43. #53 by Kecia Adams on March 29, 2012 - 7:50 am

    I am really starting to see this working after taking your Blogging class in October (go #WANA1011 !) At first I thought the blogging was taking away time from my writing but I kept at it and now I am seeing that the blog IS my writing. It took some repetition for the concepts to sink in, though. DUH!🙂 Thanks for stressing that writers ARE different when it comes to social media and platform building.

  44. #54 by Char on March 29, 2012 - 8:25 am

    How do we get past the “well that’s boring, no one will want to see a blog post about that” syndrome?

    I will keep plugging away, returning frequently to re-read your inspirational posts.🙂

  45. #55 by granbee on March 29, 2012 - 1:21 pm

    After reading this post, I am heaving a huge sigh of relief that I have completely side-stepped all temptations to blog about writing. Ugh! Now I understand with my cognitive mind what I had perceived in my spirit previously–Tease the readers with actual samples, (like brownies!), not recipes!

  46. #56 by debreilly on March 29, 2012 - 3:54 pm

    I love the graphic, Kristen. We are capable of so much, but we don’t find that out until after we TRY! Thank goodness YOU blog about writing!😉

  47. #57 by debreilly on March 29, 2012 - 3:56 pm

    Reblogged this on debreilly and commented:
    This is a great read, especially for writers.

  48. #58 by artinstructor on March 29, 2012 - 8:04 pm

    Great Post – the obvious is often ignored. Getting that out in the beginning is important in starting fresh. I enjoyed the read.

  49. #59 by micheleberger on March 29, 2012 - 9:05 pm

    Hey Kristen,
    I have just finished your book, We are Not Alone, enjoyed it (talk about shaking us writers up!), learned a ton and have been recommending it to many writers I know who say, “I don’t know what to do with Twitter” etc,. As someone building an author platform, I’m trying to do it with integrity and delight and moving away from ‘shoulds’ –which makes my inner resister come out and feels overwhelming. So,I’m working on implementing many of your very good ideas, but at a pace that feels fun and interesting and what I can do consistently well. The biggest key is not to be overwhelmed or wait to get started. Your books (and blog) helps break this process down into simple steps. Thanks, Kristen!

  50. #60 by corajramos on March 29, 2012 - 10:02 pm

    In each of your posts, there is always some word or phrase that causes an epiphany in me. This post it was: social media is our stage. That phrase gave me the whole picture in an instant image. It explains why I have been working my tush off toward consciously finding, expressing solidifying my voice–and working to find the subjects for blog posts that fit my platform–my performance. My blog posts are beginning to make an impact outside of WANA group, being mentioned in different blog newsletters, some outside the US. I see a crack of light coming in to tell me I’m on the right path, thanks to your mentoring.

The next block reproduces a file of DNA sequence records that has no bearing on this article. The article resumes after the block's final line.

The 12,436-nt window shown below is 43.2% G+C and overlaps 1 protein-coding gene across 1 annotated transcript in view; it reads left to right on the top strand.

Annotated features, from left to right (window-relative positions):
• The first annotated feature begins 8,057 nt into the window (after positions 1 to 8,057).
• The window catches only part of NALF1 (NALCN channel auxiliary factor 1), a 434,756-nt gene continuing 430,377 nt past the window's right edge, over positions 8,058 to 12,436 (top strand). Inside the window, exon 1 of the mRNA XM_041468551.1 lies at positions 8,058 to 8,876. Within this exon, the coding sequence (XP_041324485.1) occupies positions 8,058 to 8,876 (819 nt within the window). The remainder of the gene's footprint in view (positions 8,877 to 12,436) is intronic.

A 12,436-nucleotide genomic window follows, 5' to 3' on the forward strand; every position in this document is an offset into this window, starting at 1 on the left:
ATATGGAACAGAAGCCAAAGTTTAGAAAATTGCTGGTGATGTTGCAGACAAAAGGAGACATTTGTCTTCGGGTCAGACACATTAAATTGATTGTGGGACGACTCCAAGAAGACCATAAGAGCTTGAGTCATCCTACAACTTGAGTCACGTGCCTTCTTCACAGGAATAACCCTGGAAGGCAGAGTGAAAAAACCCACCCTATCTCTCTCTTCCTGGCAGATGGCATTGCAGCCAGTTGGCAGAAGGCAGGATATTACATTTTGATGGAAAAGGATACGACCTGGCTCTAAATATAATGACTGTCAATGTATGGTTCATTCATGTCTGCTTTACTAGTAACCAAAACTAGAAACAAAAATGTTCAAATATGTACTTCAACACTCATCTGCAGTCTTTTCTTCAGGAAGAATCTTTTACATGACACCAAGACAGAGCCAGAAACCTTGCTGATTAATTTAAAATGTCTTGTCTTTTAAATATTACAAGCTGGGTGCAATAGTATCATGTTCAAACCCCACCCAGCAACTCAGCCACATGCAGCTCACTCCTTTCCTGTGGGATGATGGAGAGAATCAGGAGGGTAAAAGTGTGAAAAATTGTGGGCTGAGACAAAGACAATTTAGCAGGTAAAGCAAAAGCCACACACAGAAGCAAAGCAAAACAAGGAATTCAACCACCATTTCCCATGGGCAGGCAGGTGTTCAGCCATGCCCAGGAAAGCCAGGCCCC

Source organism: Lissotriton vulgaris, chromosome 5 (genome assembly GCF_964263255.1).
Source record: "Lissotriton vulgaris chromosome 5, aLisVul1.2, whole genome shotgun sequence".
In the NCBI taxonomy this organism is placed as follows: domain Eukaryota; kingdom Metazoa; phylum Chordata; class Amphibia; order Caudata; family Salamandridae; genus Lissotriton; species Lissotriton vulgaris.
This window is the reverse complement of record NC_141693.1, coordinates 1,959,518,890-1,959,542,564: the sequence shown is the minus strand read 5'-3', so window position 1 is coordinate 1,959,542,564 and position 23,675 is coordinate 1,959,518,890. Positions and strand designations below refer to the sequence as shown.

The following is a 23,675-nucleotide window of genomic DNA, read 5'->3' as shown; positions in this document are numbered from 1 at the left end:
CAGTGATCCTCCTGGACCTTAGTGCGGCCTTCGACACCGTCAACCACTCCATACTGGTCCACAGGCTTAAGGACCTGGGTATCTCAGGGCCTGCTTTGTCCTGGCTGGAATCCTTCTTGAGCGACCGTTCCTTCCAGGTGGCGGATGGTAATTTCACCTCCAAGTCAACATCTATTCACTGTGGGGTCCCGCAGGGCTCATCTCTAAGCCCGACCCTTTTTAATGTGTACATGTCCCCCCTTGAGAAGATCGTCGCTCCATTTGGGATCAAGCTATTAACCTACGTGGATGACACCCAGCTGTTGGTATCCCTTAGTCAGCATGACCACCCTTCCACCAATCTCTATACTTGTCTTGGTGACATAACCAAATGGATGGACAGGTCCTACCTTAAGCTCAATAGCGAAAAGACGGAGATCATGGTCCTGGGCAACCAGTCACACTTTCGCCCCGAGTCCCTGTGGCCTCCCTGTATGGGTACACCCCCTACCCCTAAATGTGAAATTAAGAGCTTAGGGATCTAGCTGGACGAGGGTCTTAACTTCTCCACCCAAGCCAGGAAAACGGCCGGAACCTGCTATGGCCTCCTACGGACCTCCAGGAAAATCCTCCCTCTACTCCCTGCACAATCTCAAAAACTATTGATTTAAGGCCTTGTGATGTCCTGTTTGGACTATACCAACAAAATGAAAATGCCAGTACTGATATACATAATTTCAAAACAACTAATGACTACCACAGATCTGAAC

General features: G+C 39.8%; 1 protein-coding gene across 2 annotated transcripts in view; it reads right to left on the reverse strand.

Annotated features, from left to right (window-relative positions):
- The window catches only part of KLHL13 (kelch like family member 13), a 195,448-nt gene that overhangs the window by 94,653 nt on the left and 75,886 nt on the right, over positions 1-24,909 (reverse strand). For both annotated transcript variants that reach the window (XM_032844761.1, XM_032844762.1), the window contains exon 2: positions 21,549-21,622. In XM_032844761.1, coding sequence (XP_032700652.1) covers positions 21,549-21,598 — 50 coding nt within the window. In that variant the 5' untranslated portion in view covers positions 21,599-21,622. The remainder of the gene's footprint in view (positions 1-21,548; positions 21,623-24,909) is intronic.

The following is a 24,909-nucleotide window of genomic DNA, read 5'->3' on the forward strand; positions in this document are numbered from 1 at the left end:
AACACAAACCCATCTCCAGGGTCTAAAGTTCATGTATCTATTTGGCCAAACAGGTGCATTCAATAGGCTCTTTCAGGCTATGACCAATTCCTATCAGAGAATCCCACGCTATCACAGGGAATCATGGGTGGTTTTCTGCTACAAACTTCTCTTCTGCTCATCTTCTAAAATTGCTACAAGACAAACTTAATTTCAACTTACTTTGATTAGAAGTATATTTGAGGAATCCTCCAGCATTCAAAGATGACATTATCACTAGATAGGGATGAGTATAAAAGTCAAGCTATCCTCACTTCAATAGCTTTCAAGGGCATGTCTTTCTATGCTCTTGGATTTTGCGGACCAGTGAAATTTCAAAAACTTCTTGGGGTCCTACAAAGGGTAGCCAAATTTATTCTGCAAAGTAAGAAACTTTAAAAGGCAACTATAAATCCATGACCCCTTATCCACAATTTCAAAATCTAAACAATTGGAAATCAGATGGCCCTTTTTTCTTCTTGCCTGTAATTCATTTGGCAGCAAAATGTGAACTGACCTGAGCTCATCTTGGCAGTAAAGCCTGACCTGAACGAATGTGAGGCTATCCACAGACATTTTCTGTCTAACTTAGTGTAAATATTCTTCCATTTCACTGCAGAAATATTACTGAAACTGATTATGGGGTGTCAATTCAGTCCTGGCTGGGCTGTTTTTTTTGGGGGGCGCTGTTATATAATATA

51. #61 by Amelia Loken on March 30, 2012 - 9:00 am

    Thanks for the illustration using the band idea. That helps me get a better picture of the publishing world. So much of it has been behind closed doors for so long. The idea of sending out queries and manuscripts was like sending radio transmissions out into the void of space and hoping the aliens answered sooner or later.

  52. #62 by lynnkelleyauthor on March 30, 2012 - 11:51 am

    Kristen, your blog posts always rock. I remember how relieved I felt when your Sacred Cow Tipping post came out. I really didn’t want to write about writing. It gave me the green signal to do my own thing! Thanks for all your help.

  53. #63 by schadah on March 30, 2012 - 12:57 pm

    Reblogged this on coconutroses and commented:
    I love this. This is what I’m talking about.

  54. #64 by tamieka73 on April 3, 2012 - 10:59 am

    Reblogged this on Tamieka73's Blog.

  55. #65 by Brianna Soloski on April 6, 2012 - 9:20 pm

    Thanks for sharing this. It’s motivated me to get more short stories on Amazon and take the leap with my first novel.

  56. #66 by john on April 10, 2012 - 9:48 am

    great blog! thank you for your great advice!

    here is my newest book:

    theoldmanandthewhale.com

  57. #67 by luckyfind on April 10, 2012 - 1:13 pm

    This way of envisioning the writer’s situation today and the developing of a platform as the way to reach people is very useful. A lot of us have already moved in this direction to some extent or other, but to outline the process this consciously is valuable. It’s a gradual process, and hopefully there are breakthroughs along the way, where momentum gets the ball rolling faster. Thanks for this blog. William J. Jackson, author of the novel Diving for Carlos, and the novel Gypsy Escapades.

  1. Link Feast | Reetta Raitanen's Blog
  2. I didn’t know I was going to York… | The Many Worlds of Char….
  3. The Turndog Tales: 25/03 – 30/03 « Turndog Millionaire
  4. Reading Outside Your Genre | | mohanalakshmi.commohanalakshmi.com
  5. Links of the week #12 « S. J. Maylee
  6. Industry News-April 1 » RWA-WF
  7. Link Feast Vol. 1 | Reetta Raitanen's Blog
  8. Mind Sieve 4/16/12 « Gloria Oliver
  9. My Big Fat Platform Mistake « Audrey Kalman: Writing of Many Kinds
  10. Links of the week #12 | S.J. Maylee

Leave a Reply

Fill in your details below or click an icon to log in:

WordPress.com Logo

You are commenting using your WordPress.com account. Log Out / Change )

Twitter picture

You are commenting using your Twitter account. Log Out / Change )

Facebook photo

You are commenting using your Facebook account. Log Out / Change )

Google+ photo

You are commenting using your Google+ account. Log Out / Change )

Connecting to %s

%d bloggers like this: